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This longing after immortality? Or whence this secret dread, and inward horror Of falling into nought ?-Why shrinks the soul Back on herself, and startles at destruction? Awe. 'Tis the Divinity that stirs within us ;
"Tis Heav'n itself that points out an Hereafter, And intimates eternity to man. *Satisfaét. (1) Eternity !thou pleasing*
Curiofity. Through what variety of untry'd being, Through what new scenes and changes must we
The wide, th' unbounded prospect lies before me; Anxiety. But shadows, clouds, and darkness, rest upon it. *Courage. Here will I hold. +If there's a Power above us; And that there is, all nature cries aloud
Through all her works-He must delight in virtue.
Satisfact. And that, which He delights in, must be happy. Anxiety. But when !—or where!—This world was made for Cæsar.
*Courage. I'm weary of conjectures.-*This must end them, Laying his hand on his sword.] Firmness. Thus am I doubly arm'd. (2) My death, my
My bane and antidote: are both before me; Apprehen. This in a moment, brings me to an end. Whilst this informs me, I shall never die. The soul (3) secur'd in her existence, smiles At the drawn dagger, and defies its point. Triumph. The stars (4) shall fade away, the Sun himself Grow dim with age, and nature sink in years; But thou(5) shalt flourish in immortal youth,
(1) "Eternity!-thou pleasing,,” &c. requires an eye fixed with profound thoughtfulness, on one point, throughout this line.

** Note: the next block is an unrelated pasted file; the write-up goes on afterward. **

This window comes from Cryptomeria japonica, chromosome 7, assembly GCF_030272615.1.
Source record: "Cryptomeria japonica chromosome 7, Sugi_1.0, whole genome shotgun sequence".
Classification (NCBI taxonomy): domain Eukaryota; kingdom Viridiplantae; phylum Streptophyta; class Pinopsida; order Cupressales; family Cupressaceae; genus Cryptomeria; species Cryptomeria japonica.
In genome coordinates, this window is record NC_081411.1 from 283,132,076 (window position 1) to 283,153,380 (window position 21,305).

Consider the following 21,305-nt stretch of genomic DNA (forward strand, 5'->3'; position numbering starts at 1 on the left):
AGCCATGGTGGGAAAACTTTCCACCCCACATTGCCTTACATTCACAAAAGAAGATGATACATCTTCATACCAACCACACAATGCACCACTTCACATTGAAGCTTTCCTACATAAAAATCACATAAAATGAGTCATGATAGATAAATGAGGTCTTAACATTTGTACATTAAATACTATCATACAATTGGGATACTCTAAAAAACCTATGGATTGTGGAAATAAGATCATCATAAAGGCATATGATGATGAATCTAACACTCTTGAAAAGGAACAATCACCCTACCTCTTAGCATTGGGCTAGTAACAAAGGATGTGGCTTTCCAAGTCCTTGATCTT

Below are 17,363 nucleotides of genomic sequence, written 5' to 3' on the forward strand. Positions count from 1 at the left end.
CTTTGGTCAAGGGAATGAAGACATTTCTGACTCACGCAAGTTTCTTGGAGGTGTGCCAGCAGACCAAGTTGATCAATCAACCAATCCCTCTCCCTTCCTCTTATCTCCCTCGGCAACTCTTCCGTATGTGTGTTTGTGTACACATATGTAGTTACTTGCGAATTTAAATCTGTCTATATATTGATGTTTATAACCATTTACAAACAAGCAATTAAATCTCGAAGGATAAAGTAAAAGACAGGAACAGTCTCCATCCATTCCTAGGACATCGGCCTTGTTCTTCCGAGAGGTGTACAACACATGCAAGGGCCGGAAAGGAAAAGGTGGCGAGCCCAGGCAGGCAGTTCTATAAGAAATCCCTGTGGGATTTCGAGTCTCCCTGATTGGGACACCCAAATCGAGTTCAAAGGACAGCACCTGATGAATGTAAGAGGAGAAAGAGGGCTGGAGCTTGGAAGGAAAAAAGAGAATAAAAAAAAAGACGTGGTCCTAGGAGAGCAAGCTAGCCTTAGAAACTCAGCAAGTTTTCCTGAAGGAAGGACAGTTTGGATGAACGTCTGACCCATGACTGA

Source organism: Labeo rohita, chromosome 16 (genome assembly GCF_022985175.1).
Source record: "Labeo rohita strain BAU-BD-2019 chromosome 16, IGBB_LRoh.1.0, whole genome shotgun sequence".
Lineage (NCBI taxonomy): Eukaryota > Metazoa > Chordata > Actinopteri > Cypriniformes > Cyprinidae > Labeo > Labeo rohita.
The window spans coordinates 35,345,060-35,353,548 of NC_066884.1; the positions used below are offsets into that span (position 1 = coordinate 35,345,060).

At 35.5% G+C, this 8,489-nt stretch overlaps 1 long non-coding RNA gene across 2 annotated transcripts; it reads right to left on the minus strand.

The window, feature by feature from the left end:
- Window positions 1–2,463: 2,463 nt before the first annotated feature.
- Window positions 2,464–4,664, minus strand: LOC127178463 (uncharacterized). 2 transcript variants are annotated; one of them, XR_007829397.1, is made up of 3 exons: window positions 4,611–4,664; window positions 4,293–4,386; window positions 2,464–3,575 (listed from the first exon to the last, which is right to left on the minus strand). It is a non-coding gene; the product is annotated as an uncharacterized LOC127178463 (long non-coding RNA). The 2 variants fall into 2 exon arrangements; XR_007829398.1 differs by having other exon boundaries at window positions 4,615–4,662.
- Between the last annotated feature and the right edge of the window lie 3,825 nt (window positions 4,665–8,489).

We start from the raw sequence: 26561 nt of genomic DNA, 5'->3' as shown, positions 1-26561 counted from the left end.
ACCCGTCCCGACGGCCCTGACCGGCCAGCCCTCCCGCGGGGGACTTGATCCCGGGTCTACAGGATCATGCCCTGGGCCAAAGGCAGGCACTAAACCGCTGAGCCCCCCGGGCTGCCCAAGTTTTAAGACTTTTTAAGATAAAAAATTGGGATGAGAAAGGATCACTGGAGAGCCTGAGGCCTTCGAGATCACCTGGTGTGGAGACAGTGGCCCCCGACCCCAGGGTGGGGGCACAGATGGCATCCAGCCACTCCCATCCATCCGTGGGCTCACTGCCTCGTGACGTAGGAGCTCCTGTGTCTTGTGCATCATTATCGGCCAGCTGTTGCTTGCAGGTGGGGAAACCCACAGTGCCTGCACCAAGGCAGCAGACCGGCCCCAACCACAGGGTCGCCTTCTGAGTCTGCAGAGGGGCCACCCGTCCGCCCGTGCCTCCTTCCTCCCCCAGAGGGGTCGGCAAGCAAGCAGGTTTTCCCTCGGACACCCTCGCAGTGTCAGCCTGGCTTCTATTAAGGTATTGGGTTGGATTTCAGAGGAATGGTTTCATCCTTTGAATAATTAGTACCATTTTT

(2)- My death, my life, &c. Long paufes between, and pointing, or looking at the fword, in pronouncing "my death," and at the book, in pronouncing "my life," and so in " my bane, and antidote," and in the two following lines. (3) “The foul, &c. may be pronounced with the right hand laid upon the breast.
(4)" The flars," &c. may be spoken with the eyes raised toward Heaven, and the arms moderately spread.
(5)" thou fhalt flourish," &c. The right hand upon the breast.
(1) Unhurt amidst the war of elements,
The wreck of nature, and the crush (2) of worlds.
Satan's speech to Death, stopping his passage
WHENCE, and what art thou, execrable Quest with
That dar'st, though grim and terrible, advance Anger-
To yonder gates? Through them I mean to pass, Refolution.
Retire, (3) or taste thy folly, and learn by proof,
To whom the goblin, full of wrath, reply'd, "Art thou that traitor Angel, art thou He, Who first broke peace in Heav'n, and faith till
Unbroken, and in proud rebellious arms
Drew after him the third part of Heaven's sons,
And they, outcast from God, are here condemn'd
Thy ling'ring, or with one stroke of this dart
(1) "Unhurt," &c. The arms fpread again as before.
(2 "The crush," &c. The hands brought together with force. (3) "Retire," is to be spoken as a whole fentence, and with the greatest force of threatening. See Anger, page 29.
(4)" and to thy speed," to be spoken quick. M
The speech of Sin to Satan, to prevent an hostile encounter between the latter and Death; with the effect of her speech.
(Milt. PARA. LOST. B. II. v. 726.)
Exclam. "(1) Father, what intends thy hand,” (she
Reproof. Against thy only son? What fury, O son, Possesses thee to bend that mortal dart